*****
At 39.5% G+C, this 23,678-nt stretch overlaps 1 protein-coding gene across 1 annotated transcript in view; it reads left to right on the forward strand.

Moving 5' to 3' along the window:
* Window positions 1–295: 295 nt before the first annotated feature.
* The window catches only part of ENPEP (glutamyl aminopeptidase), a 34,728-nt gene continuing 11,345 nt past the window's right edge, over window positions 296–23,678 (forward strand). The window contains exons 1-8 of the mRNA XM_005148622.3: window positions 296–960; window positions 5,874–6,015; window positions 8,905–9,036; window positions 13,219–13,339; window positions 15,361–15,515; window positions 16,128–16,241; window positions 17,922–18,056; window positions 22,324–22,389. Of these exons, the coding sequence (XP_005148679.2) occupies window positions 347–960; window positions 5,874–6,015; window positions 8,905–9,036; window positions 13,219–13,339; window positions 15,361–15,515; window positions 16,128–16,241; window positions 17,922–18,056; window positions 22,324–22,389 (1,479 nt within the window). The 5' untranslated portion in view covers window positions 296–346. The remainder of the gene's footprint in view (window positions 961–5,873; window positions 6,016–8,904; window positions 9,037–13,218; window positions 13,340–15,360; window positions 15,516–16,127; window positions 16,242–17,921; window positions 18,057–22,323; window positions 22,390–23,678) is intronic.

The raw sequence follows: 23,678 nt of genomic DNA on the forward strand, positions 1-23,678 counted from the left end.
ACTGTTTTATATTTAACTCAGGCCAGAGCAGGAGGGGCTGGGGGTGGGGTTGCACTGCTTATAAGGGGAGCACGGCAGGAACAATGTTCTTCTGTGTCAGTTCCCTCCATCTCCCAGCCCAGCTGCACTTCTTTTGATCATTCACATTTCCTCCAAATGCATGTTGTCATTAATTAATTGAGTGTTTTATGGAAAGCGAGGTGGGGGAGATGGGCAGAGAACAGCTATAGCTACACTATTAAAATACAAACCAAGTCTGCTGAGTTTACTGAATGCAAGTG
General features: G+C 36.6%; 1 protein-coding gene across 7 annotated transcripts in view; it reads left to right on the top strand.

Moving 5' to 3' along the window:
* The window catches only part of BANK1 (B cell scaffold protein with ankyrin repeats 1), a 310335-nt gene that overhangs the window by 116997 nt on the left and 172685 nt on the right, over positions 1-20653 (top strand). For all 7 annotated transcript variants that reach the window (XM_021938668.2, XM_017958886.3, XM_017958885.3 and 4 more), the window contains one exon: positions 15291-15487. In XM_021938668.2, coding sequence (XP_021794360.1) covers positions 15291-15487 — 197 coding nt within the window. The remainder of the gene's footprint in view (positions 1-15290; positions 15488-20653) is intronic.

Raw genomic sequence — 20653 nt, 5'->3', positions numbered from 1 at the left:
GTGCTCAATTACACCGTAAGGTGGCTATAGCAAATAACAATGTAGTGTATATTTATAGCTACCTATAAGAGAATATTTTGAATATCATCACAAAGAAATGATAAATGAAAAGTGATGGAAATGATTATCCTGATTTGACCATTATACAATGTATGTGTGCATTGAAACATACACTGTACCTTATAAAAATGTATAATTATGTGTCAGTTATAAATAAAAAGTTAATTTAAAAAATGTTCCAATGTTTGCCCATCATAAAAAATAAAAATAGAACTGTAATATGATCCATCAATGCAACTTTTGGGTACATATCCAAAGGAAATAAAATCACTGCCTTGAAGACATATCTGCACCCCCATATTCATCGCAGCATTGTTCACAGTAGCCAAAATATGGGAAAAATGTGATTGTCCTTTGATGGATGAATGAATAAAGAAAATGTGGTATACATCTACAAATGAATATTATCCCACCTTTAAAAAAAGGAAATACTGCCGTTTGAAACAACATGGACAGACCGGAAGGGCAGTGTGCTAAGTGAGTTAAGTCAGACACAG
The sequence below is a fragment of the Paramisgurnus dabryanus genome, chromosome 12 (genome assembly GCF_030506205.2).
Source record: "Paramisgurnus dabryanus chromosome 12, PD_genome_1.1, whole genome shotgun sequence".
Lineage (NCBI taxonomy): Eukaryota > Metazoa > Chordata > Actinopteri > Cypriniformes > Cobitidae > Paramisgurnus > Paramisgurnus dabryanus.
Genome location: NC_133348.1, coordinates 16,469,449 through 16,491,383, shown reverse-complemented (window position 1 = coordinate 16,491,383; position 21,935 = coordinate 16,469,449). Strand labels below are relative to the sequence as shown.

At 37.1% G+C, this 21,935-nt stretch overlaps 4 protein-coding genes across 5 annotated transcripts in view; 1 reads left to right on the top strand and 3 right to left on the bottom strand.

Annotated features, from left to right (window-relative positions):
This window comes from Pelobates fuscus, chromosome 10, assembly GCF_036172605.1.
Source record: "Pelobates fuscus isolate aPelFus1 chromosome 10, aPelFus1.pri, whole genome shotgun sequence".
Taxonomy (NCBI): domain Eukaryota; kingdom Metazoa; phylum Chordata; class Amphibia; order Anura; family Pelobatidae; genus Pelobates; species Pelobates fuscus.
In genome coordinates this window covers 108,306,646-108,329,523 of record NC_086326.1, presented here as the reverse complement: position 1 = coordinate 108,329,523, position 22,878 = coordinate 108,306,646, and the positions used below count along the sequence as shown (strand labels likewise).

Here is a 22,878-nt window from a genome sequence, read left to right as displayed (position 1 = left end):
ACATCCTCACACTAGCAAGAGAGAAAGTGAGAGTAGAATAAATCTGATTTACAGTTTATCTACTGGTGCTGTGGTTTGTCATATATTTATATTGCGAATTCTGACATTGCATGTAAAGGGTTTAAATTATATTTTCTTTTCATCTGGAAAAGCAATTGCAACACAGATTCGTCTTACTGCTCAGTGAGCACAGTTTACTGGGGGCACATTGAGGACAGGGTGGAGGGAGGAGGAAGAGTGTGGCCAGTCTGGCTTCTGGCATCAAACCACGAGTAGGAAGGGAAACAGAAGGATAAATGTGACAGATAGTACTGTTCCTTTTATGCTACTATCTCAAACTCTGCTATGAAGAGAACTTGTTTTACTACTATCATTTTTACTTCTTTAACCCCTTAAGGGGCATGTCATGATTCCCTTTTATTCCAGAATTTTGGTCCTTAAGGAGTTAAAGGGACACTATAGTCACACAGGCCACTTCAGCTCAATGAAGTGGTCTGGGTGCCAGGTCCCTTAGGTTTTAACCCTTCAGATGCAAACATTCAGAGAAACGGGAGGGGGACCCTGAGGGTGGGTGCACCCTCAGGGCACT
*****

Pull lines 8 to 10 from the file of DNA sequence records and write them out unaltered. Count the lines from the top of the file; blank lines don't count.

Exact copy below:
Moving 5' to 3' along the window:
* The window catches only part of BANK1 (B cell scaffold protein with ankyrin repeats 1), a 310335-nt gene that overhangs the window by 116997 nt on the left and 172685 nt on the right, over positions 1-20653 (top strand). For all 7 annotated transcript variants that reach the window (XM_021938668.2, XM_017958886.3, XM_017958885.3 and 4 more), the window contains one exon: positions 15291-15487. In XM_021938668.2, coding sequence (XP_021794360.1) covers positions 15291-15487 — 197 coding nt within the window. The remainder of the gene's footprint in view (positions 1-15290; positions 15488-20653) is intronic.

Raw genomic sequence — 20653 nt, 5'->3', positions numbered from 1 at the left: